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Lawskills.com Georgia Caselaw
SCANLON v. STATE BAR OF GEORGIA.
S94O0090.
BENHAM, Presiding Justice.
In April 1992, Barry F. Scanlon filed a memorandum of complaint with the Office of General Counsel of the State Bar of Georgia, alleging that a member of the State Bar of Georgia had engaged in illegal and unethical conduct in 1986-87 while representing Scanlon's wife during the Scanlons' divorce proceedings. Pursuant to the authority granted under Rule 4-202 (c) of the Rules and Regulations of the State Bar of Georgia, the Office of General Counsel dismissed the grievance after concluding that it did not fall within the disciplinary jurisdiction of the State Bar. Following further correspondence from Mr. Scanlon, the Office of General Counsel reiterated its decision to dismiss his grievance, citing the four-year temporal requirement of Rule 4-222 and the General Counsel's determination that Scanlon's assertions were "patently unfounded, unjustified and failed to state facts sufficient to invoke the disciplinary jurisdiction of the State Bar of Georgia. . . ." Ten months later, Scanlon, acting pro se, filed in this court a motion to compel enforcement of the State Bar disciplinary standards and proceedings.
1. "Matters relating to the practice of law, including the admission of practitioners, their discipline, suspension, and removal, are within the inherent and exclusive power of the Supreme Court of Georgia. [Cits.]" Carpenter v. State, 250 Ga. 177 (297 SE2d 16) (1982). Pursuant to its inherent power to supervise regulation of the practice of law in Georgia, this court created and established the State Bar of Georgia. Wallace v. Wallace, 225 Ga. 102, 109 (166 SE2d 718) (1969). In an exercise of the concomitant power to make rules for the government of the administrative arm so created (Sams v. Olah, 225 Ga. 497 (4) (169 SE2d 790) (1969)), this court has designated itself as the only court with jurisdiction of the State Disciplinary Board and any person connected in any way with disciplinary proceedings with respect thereto. State Bar Rule 4-225. 1 See also 1983 Ga. Const., Art. VI, Sec. I, Par. IV. 2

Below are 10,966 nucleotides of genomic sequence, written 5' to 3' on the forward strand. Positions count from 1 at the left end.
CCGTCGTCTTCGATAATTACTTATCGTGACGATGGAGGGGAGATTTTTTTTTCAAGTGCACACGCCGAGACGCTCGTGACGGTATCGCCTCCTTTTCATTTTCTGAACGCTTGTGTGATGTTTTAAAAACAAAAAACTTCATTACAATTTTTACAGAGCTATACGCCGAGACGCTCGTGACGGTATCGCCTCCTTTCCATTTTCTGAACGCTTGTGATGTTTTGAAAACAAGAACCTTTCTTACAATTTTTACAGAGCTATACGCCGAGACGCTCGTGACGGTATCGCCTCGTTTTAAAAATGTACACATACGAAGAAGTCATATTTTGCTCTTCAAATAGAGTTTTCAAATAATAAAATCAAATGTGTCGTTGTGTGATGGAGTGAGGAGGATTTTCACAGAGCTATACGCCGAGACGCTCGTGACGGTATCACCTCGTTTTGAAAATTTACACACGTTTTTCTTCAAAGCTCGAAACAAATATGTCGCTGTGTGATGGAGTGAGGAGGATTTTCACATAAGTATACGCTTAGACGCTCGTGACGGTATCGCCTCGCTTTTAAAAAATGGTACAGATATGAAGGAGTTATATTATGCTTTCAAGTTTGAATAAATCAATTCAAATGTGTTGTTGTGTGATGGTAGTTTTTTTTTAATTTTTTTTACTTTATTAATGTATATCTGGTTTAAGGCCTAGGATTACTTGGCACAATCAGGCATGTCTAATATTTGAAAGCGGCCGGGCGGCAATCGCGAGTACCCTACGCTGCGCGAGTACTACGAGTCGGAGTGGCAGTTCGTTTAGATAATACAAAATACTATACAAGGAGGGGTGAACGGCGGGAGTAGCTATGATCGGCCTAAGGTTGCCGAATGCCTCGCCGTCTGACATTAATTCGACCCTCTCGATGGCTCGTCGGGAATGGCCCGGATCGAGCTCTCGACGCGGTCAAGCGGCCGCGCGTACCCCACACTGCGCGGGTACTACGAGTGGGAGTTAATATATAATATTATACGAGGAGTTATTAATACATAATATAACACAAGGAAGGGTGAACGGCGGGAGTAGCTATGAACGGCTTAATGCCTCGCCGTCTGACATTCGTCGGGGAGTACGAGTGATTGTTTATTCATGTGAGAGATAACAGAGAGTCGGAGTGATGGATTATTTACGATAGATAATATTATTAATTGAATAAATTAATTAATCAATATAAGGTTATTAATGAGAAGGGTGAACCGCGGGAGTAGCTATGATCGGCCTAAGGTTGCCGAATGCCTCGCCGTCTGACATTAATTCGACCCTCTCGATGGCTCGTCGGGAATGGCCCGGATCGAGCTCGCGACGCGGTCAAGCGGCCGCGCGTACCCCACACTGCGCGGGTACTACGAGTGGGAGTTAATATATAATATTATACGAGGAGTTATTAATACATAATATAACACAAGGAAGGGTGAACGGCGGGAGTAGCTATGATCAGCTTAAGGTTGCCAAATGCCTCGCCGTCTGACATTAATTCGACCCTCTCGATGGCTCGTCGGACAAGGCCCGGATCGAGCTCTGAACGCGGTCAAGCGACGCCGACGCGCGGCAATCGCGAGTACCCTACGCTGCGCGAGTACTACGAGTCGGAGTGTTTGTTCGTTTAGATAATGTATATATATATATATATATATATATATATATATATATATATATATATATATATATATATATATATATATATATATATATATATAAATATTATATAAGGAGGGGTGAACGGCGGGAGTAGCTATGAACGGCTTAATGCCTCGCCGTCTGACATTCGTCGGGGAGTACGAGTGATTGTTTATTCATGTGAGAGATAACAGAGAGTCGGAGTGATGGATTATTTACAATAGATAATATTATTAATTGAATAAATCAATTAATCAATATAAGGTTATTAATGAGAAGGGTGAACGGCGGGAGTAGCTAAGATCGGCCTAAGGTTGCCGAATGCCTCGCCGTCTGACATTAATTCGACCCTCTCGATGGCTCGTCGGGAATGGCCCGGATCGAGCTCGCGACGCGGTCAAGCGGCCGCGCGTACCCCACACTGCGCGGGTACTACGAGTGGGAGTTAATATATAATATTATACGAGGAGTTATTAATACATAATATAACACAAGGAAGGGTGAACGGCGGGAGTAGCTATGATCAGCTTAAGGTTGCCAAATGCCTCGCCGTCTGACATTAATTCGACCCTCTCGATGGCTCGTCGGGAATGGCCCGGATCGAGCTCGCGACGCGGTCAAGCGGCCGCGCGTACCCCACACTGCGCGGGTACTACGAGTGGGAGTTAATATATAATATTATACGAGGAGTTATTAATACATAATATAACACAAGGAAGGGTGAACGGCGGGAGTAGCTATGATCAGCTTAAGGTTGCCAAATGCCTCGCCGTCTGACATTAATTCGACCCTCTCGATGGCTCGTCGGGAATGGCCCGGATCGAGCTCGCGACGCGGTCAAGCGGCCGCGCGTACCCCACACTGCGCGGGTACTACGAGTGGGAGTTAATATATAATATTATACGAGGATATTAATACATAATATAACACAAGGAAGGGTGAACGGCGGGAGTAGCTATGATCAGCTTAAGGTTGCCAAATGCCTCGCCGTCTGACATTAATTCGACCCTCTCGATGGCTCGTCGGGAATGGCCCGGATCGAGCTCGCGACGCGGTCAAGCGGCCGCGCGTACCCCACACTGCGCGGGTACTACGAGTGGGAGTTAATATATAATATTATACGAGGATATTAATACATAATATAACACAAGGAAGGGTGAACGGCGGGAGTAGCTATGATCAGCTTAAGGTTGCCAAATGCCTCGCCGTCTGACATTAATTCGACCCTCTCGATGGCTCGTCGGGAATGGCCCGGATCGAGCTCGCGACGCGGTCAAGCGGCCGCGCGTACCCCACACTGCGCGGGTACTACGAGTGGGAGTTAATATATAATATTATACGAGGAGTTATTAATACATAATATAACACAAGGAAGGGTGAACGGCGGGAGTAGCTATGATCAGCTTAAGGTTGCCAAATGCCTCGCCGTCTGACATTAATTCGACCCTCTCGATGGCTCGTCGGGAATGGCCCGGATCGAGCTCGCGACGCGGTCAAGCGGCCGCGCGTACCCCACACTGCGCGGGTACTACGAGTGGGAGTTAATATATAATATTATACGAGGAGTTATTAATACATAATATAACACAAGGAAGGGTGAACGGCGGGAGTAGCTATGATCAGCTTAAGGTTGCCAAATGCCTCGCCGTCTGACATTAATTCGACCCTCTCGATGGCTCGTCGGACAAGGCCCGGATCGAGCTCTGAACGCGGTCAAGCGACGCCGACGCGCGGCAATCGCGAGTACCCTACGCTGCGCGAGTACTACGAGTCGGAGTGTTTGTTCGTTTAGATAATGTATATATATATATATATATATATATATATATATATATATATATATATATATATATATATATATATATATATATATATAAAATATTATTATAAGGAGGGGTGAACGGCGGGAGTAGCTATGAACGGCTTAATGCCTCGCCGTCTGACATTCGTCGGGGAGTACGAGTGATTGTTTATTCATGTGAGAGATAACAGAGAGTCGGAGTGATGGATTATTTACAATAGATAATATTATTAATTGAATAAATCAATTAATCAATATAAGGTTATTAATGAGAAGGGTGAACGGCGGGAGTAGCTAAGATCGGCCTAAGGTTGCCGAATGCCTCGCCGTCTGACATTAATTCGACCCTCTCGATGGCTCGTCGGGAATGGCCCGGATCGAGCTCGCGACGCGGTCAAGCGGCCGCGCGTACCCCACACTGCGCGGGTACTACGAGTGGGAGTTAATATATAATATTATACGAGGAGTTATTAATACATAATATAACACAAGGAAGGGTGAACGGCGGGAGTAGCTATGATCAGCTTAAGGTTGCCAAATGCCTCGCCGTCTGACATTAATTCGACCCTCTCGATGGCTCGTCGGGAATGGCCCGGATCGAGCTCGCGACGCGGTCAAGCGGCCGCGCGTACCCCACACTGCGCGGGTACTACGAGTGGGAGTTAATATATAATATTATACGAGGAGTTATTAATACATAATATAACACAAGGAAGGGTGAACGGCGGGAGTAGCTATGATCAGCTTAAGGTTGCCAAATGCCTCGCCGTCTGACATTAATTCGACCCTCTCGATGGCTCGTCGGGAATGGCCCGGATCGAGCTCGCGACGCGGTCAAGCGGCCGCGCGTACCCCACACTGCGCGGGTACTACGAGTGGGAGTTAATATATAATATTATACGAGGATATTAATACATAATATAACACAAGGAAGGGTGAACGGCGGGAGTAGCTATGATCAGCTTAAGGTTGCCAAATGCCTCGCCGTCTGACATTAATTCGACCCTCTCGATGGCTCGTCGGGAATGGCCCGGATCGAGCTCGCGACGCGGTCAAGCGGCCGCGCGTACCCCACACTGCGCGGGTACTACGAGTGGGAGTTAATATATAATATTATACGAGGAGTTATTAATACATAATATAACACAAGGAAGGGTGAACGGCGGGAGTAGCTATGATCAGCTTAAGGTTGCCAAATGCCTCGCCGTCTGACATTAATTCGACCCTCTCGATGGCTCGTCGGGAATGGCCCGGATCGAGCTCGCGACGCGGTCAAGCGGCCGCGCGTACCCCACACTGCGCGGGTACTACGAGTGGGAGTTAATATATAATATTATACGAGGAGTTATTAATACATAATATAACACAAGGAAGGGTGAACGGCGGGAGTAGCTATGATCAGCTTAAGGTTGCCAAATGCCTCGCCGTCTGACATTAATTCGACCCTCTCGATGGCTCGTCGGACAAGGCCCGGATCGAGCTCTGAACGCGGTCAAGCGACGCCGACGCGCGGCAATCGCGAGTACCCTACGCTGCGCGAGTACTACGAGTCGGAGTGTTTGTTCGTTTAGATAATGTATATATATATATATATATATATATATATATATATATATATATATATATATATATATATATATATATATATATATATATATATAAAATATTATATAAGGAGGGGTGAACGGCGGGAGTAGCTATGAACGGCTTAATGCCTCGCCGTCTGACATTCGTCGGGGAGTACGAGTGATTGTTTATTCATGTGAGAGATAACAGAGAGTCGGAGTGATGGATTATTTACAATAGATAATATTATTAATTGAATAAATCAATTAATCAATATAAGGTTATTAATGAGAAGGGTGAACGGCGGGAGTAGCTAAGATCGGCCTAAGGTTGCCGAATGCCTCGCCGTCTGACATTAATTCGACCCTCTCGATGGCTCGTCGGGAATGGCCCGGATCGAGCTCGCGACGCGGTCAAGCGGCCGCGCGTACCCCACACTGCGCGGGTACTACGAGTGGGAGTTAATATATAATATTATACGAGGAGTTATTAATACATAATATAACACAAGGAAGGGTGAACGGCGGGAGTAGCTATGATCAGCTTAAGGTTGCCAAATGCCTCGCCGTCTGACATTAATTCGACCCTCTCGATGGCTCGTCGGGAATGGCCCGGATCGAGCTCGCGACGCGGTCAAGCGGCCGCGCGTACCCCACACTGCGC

2. The State Bar is authorized to maintain and enforce standards of conduct to be observed by members of the State Bar and those authorized to practice law in Georgia. State Bar Rule 4-101. Through enactment of State Bar Rule 4-202, this court has empowered the Office of the General Counsel of the State Bar to receive and screen grievances filed against members of the State Bar, and to investigate and collect evidence and information concerning the grievances. In light of the prosecutorial nature of this stage of the disciplinary process, the Office of General Counsel's exercise of its discretion to dismiss a grievance for the grounds listed in Rule 4-202 (c) is analogous to the discretion exercised by a prosecutor in our criminal justice system in deciding which defendants to prosecute and which cases to dismiss prior to indictment. See State v. Hanson, 249 Ga. 739, 743-744 (295 SE2d 297) (1982); Lee v. State, 177 Ga. App. 698 (1) (340 SE2d 658) (1986). A citizen does not have a judicially cognizable interest in the prosecution or nonprosecution of another and, hence, lacks standing to contest the prosecuting authority's policies when the citizen is neither prosecuted nor threatened with prosecution. R. S. v. R. D., 410 U. S. 614, 619 (93 SC 1146, 35 LE2d 536) (1973). Inasmuch as Scanlon lacks standing to seek to have the State Bar institute disciplinary action in a case where the Office of General Counsel has decided not to proceed, his motion is dismissed.
William P. Smith III, General Counsel State Bar, E. Duane Cooper, Assistant General Counsel State Bar, for State Bar of Georgia.
Notes
1  Rule 4-225 is as follows:The State Disciplinary Board and any person who is connected with disciplinary proceedings in any way shall not be subject to the jurisdiction of any court other than the Supreme Court with respect thereto, except as provided in Rules 4-214, 4-215 and 4-216 [providing for jury trial of disciplinary proceeding in superior court].
2  "Each court may exercise such powers as necessary in aid of its jurisdiction or to protect or effectuate its judgments . . . ."
Barry F. Scanlon, pro se.
DECIDED JUNE 6, 1994.
Thursday May 21 06:58 EDT


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